When managing for a trophy bass population, it is essential to provide them enough forage to allow them to get to the trophy size class. As well as fisheries management, we can provide larger sized fish for stocking in neighborhood ponds.
Below are some of the fish stocked, which are of top quality from our suppliers.
A popular sport and forage fish in Texas, Bluegills are the backbone to creating a quality bass population in ponds. Members of the Centrarchidae family, bluegills are identified by their dark vertical bands and small mouth that feed on zooplankton, insects, fish and fish eggs. They begin reproduction in the spring and can continue throughout the summer spawning up to five times in a season. Males clear a circular depression in the shallow areas in sand or gravel substrate then circle the nest in the hopes of attracting a female companion, which can lay up to 25,000 eggs each spawn. Fry then hatch in 3-5 days then leave the nest to begin feeding on phytoplankton and larger prey as they grow, which can commonly reach 2 pounds. Without the presence of a higher-level predator such as bass or proper management, bluegill can quickly become overpopulated and stunted, limiting quality angling and growth of bass
Channel Catfish are members of the Ictaluridae family and are found in most freshwater systems in Texas and even some brackish systems. Identified by the deep forked tail, black spots along its body, and anal fin rays of 24-29, they can occupy a wide range of water quality tolerances as well as clarity ranges. Catfish can be found feeding and nesting on pond bottoms that consist of plant and animal material, but are easily feed trained to floating pellets of 32% protein. With abundant food they can grow up to 2 pounds a year and as large as 50 pounds if properly managed. Catfish require spawning habitat of cavities, and periodic restocking is required if initially stocked with other predatory fish as their young are easily preyed upon by largemouth bass and bluegill.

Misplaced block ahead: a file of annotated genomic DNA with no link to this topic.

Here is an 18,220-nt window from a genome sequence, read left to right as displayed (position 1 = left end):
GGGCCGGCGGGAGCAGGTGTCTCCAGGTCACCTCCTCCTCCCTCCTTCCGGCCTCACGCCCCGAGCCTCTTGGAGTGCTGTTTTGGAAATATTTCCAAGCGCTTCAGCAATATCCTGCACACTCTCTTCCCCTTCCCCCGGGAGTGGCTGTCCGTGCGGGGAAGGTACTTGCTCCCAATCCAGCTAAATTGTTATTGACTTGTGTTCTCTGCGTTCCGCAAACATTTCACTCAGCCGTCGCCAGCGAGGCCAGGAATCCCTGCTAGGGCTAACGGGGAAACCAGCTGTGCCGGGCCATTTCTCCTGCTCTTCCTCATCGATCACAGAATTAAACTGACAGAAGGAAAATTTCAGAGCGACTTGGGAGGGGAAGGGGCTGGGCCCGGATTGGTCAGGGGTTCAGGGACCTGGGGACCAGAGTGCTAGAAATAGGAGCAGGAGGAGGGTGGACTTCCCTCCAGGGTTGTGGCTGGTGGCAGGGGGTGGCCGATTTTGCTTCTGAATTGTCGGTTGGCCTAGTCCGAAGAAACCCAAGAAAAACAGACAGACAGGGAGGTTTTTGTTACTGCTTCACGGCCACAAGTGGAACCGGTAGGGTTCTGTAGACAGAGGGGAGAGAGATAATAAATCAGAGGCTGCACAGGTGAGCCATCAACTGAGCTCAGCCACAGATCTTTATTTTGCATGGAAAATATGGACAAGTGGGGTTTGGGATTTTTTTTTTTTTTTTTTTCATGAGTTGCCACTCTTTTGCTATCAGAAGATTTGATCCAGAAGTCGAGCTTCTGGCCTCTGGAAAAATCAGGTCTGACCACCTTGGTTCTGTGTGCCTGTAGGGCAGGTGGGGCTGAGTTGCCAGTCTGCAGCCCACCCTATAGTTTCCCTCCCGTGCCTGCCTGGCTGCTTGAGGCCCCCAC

Often referred to as Rosy Reds, Fathead minnows are identified by a thick body, small mouth, and a orange or silver coloration. Members of the family Cyprinidae, their lifespan is usually only 3 years, feeding on zooplankton, as well as plant and animal material. Fatheads are very slow swimmers, making them a very popular stocking option when stocked with bass and bluegill, giving the bass forage before the bluegill begin to reproduce. Fatheads reach a maximum size of about 3 inches and will reproduce in ponds laying eggs on hard structures when water temperature are between 65-85°, sometimes several times a week.
Hybrid Striped Bass belong to the family Percichthyidae and have two variations of cross the first being a cross between a female Striped Bass and a male White Bass creating a Palmetto Bass. The second cross is between a female White Bass and male Striped Bass creating a Sunshine Bass. Hybrid striped bass are identified by the broken black horizontal stripes on their body and most often occupy deeper open water and only rare instances with lakes larger than 10 acres will they reproduce. They are easily feed trained on a 40% protein ration and when managed are most often stocked with forage fish of Threadfin Shad that school in open water and can grow as large as 15 pounds, but can survive on a diet of zooplankton and naturally occurring forage. Life span of hybrids is 5-7 years and can survive in a wide range of water quality, with alkalinity above 100 mg/L and hardness being the most important.